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High Speed Rail

High-Speed Rail Lobbying Campaign Revives the “$4B” Rallying Cry

10:40 AM PDT on May 11, 2010

The lobbying coalition that helped prod Congress into approving $2.5 billion for high-speed rail last year -- twice as much as the Senate had originally set aside -- today kicked off a new campaign urging lawmakers to approve $4 billion for bullet trains next year and $2.6 billion for Amtrak.

obama_green_high_speed_rail.jpg(Photo: TreeHugger)

At
an event in the capital's Union Station, groups as disparate as the
American Association of State Highway and Transportation Officials (AASHTO) and the infrastructure reform advocates at Transportation for America
linked arms to push for the maximum amount of federal funding, as well
as a dedicated long-term source of high-speed rail revenue.

"We
simply cannot afford a false start on high-speed rail," said John
Krieger, staff attorney at the U.S. Public Interest Research Groups
(PIRG), a consumer protection group and member of the rail coalition.

Nick
Martinelli, the legislative director to House rail subcommittee
chairman Rep. Corrine Brown (D-FL), candidly assessed the resources
required to continue the bullet-train momentum that began when the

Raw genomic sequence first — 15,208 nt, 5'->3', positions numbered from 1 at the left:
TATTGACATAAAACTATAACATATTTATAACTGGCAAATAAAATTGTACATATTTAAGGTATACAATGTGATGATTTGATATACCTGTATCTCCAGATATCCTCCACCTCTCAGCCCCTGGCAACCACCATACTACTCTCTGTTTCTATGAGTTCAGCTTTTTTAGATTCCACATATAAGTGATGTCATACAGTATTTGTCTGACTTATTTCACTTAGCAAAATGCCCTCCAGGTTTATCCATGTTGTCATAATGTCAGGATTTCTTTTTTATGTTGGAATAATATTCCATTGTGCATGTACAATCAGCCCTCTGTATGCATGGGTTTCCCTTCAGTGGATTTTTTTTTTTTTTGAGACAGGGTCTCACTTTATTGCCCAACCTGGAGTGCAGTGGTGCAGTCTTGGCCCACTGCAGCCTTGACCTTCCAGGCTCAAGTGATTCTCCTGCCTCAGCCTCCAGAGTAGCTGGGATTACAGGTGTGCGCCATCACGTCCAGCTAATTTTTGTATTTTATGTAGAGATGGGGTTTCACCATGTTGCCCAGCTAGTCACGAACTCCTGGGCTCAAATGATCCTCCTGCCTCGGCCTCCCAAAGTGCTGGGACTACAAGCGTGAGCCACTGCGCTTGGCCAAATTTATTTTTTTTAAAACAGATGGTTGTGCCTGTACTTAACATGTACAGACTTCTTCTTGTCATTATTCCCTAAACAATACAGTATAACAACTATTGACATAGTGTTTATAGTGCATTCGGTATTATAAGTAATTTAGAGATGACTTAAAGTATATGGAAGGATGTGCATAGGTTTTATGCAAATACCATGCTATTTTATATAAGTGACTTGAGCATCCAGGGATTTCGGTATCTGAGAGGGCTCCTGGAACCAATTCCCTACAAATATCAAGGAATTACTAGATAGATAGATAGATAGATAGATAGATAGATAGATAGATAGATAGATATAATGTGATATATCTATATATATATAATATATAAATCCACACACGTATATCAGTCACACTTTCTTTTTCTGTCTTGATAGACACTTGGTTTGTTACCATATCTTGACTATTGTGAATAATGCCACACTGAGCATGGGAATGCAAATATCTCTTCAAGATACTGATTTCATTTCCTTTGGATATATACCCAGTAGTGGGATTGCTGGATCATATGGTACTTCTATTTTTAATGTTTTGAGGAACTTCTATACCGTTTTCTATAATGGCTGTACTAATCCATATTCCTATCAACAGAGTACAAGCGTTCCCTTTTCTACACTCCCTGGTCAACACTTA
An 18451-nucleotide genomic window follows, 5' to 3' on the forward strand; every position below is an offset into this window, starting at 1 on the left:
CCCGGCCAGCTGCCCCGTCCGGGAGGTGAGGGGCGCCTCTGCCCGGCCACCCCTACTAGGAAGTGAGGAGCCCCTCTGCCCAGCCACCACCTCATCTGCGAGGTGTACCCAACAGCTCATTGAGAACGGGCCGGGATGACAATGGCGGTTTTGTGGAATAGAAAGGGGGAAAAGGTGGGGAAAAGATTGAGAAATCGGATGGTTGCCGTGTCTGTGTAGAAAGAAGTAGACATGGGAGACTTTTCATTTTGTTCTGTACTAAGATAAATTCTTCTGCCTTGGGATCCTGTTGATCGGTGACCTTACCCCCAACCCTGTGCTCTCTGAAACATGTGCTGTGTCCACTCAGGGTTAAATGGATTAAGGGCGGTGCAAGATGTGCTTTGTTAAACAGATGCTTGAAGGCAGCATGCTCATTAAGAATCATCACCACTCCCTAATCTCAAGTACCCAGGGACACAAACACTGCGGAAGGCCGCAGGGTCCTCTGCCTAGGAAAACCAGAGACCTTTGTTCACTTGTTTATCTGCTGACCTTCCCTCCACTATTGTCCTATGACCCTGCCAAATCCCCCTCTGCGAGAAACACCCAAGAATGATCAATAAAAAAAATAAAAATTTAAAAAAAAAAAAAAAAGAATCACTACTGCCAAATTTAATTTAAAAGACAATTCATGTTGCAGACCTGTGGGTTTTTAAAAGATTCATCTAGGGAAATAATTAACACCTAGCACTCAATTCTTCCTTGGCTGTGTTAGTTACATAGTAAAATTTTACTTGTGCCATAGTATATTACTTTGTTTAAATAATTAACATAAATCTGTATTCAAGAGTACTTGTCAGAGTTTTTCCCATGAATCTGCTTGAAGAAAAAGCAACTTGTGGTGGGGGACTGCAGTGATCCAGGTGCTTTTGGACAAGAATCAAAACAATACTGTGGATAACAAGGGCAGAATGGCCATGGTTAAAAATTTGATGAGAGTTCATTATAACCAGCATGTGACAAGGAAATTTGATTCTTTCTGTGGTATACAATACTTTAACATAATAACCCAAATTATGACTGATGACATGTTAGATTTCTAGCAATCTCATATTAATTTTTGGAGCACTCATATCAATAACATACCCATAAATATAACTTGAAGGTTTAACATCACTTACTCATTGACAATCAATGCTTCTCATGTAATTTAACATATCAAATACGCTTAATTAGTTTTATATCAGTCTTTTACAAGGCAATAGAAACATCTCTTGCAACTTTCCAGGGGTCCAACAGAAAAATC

Obama administration added an $8 billion infusion to its stimulus bill last year.

An additional $1 billion for high-speed rail -- the level that the White House requested
in its 2011 budget -- "would not even cover planning costs" for states
that want to construct their own networks, Martinelli said.

That
robust demand for high-speed rail, as state transport officials often
note, is largely dependent on Congress agreeing to set aside funding
for such projects in the coming decades. But such dedicated revenue is
a question that must be resolved in a new six-year federal
infrastructure bill, which faces an uncertain future on the Hill amid widespread resistance to gas tax increases.

Martinelli
urged rail advocates to focus on the Senate, where appropriators
initially sought to give high-speed rail $1.2 billion before
compromising with the House, which had met the lobbying coalition's $4
billion goal, on a $2.5 billion infusion.

"Clearly the Senate should be moving strongly" to support bullet train expansion, he said, citing the ambitious rail agenda
in Senate environment panel chairman Barbara Boxer's (D-CA) home state.
"It's fair to say that the House is generally disappointed with what
the Senate has done on transportation."

But Martinelli
also acknowledged the scheduling realities now confronting lawmakers,
many of whom will start focusing primarily on their re-election
campaigns by mid-summer. A final decision on federal high-speed rail
spending, he said, is likely to follow last year's pattern and not emerge until after the November elections.

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